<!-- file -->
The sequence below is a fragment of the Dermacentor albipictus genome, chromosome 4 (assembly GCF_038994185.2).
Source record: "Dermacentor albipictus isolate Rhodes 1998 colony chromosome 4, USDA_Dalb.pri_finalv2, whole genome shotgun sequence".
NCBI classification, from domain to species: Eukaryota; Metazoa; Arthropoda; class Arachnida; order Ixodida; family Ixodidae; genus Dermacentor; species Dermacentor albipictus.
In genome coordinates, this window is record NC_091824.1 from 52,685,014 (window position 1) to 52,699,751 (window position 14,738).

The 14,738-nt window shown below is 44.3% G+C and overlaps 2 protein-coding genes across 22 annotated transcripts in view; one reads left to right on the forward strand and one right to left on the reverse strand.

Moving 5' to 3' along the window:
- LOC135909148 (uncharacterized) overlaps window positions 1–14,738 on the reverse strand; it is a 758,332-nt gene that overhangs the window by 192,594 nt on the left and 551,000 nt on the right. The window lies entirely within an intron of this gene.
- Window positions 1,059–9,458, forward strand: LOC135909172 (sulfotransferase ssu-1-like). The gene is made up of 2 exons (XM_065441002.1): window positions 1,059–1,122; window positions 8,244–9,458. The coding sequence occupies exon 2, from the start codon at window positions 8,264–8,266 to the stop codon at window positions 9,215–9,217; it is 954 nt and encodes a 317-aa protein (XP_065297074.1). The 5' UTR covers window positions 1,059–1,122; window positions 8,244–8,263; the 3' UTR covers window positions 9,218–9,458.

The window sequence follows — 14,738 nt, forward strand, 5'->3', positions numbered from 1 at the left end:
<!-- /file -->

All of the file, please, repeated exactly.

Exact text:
The sequence below is a fragment of the Dermacentor albipictus genome, chromosome 4 (assembly GCF_038994185.2).
Source record: "Dermacentor albipictus isolate Rhodes 1998 colony chromosome 4, USDA_Dalb.pri_finalv2, whole genome shotgun sequence".
NCBI classification, from domain to species: Eukaryota; Metazoa; Arthropoda; class Arachnida; order Ixodida; family Ixodidae; genus Dermacentor; species Dermacentor albipictus.
In genome coordinates, this window is record NC_091824.1 from 52,685,014 (window position 1) to 52,699,751 (window position 14,738).

The 14,738-nt window shown below is 44.3% G+C and overlaps 2 protein-coding genes across 22 annotated transcripts in view; one reads left to right on the forward strand and one right to left on the reverse strand.

Moving 5' to 3' along the window:
- LOC135909148 (uncharacterized) overlaps window positions 1–14,738 on the reverse strand; it is a 758,332-nt gene that overhangs the window by 192,594 nt on the left and 551,000 nt on the right. The window lies entirely within an intron of this gene.
- Window positions 1,059–9,458, forward strand: LOC135909172 (sulfotransferase ssu-1-like). The gene is made up of 2 exons (XM_065441002.1): window positions 1,059–1,122; window positions 8,244–9,458. The coding sequence occupies exon 2, from the start codon at window positions 8,264–8,266 to the stop codon at window positions 9,215–9,217; it is 954 nt and encodes a 317-aa protein (XP_065297074.1). The 5' UTR covers window positions 1,059–1,122; window positions 8,244–8,263; the 3' UTR covers window positions 9,218–9,458.

The window sequence follows — 14,738 nt, forward strand, 5'->3', positions numbered from 1 at the left end: